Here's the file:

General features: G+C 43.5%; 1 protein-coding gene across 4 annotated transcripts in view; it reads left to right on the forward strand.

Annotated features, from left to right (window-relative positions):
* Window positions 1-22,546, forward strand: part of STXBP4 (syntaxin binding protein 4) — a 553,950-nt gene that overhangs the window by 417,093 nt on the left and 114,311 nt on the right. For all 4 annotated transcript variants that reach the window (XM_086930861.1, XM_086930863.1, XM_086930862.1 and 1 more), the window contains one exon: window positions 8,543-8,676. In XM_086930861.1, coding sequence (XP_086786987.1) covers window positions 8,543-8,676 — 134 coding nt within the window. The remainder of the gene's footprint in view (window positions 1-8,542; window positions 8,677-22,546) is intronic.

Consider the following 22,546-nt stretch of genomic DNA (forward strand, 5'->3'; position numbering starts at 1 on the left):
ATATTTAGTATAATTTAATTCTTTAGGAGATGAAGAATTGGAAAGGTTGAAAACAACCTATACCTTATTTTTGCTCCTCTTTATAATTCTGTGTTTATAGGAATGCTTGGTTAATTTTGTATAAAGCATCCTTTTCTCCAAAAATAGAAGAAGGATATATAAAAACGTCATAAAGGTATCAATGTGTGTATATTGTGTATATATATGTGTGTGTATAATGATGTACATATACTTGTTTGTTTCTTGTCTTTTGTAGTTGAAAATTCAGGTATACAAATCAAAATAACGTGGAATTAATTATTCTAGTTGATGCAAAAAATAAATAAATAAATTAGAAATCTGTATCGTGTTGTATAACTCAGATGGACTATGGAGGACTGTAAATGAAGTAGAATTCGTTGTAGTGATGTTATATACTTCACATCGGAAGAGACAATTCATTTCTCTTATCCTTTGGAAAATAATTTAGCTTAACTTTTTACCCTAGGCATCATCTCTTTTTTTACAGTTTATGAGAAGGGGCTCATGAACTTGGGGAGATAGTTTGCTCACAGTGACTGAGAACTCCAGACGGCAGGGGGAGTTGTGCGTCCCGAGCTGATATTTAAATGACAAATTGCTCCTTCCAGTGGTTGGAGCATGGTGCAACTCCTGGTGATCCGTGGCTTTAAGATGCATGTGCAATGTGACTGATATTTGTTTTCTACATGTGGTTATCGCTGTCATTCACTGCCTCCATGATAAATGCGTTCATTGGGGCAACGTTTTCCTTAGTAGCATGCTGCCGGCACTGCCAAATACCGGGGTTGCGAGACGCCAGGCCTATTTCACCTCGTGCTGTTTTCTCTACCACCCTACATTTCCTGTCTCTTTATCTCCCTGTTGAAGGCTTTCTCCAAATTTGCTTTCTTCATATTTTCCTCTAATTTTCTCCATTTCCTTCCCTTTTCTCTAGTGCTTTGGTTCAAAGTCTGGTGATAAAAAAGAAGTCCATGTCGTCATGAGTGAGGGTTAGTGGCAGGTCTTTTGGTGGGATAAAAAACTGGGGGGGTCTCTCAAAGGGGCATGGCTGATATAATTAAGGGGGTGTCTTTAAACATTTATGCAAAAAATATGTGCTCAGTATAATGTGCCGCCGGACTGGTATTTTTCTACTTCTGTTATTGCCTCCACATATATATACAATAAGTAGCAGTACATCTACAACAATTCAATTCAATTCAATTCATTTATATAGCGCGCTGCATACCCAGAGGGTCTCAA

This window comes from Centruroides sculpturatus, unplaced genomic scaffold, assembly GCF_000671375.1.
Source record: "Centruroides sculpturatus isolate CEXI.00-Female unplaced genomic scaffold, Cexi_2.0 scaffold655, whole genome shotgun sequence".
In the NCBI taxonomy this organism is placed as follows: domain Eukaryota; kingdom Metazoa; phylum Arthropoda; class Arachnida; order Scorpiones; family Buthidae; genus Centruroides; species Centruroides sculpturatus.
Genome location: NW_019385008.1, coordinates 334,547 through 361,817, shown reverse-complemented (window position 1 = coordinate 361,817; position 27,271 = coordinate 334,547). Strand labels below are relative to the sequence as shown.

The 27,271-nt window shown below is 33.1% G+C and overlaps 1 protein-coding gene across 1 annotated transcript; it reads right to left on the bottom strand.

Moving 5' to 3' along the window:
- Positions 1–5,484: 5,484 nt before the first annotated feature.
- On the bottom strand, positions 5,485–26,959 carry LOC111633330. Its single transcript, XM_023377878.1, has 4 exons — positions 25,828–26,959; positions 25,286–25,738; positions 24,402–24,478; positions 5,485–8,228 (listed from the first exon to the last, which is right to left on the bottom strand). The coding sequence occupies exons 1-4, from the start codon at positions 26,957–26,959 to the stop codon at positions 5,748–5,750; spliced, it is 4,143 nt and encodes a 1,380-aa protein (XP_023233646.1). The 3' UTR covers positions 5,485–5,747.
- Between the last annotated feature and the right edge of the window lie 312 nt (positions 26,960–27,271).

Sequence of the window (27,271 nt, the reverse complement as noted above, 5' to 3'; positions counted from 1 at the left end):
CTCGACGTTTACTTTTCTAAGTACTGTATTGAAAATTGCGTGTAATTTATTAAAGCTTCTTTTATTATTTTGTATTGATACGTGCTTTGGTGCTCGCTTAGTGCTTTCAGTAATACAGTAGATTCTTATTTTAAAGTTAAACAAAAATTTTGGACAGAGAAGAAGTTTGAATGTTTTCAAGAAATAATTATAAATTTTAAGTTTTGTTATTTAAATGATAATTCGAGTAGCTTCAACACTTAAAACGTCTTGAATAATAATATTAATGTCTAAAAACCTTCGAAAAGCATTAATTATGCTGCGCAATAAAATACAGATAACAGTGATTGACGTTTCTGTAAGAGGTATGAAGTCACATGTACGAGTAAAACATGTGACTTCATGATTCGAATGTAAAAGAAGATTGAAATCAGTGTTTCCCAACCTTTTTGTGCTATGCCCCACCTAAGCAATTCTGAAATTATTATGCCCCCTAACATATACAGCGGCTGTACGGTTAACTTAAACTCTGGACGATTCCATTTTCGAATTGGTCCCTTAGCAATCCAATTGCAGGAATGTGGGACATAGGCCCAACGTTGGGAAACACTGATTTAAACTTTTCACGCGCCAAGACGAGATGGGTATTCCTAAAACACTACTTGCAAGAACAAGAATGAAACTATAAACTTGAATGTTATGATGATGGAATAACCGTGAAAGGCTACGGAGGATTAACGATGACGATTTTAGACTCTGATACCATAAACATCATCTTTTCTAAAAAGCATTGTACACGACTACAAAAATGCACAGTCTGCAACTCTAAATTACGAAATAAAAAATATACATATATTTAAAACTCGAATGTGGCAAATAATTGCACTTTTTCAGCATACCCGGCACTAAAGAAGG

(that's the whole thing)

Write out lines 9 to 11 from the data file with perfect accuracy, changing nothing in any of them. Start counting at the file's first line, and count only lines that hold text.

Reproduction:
Genome location: NW_019385008.1, coordinates 334,547 through 361,817, shown reverse-complemented (window position 1 = coordinate 361,817; position 27,271 = coordinate 334,547). Strand labels below are relative to the sequence as shown.

The 27,271-nt window shown below is 33.1% G+C and overlaps 1 protein-coding gene across 1 annotated transcript; it reads right to left on the bottom strand.

Moving 5' to 3' along the window: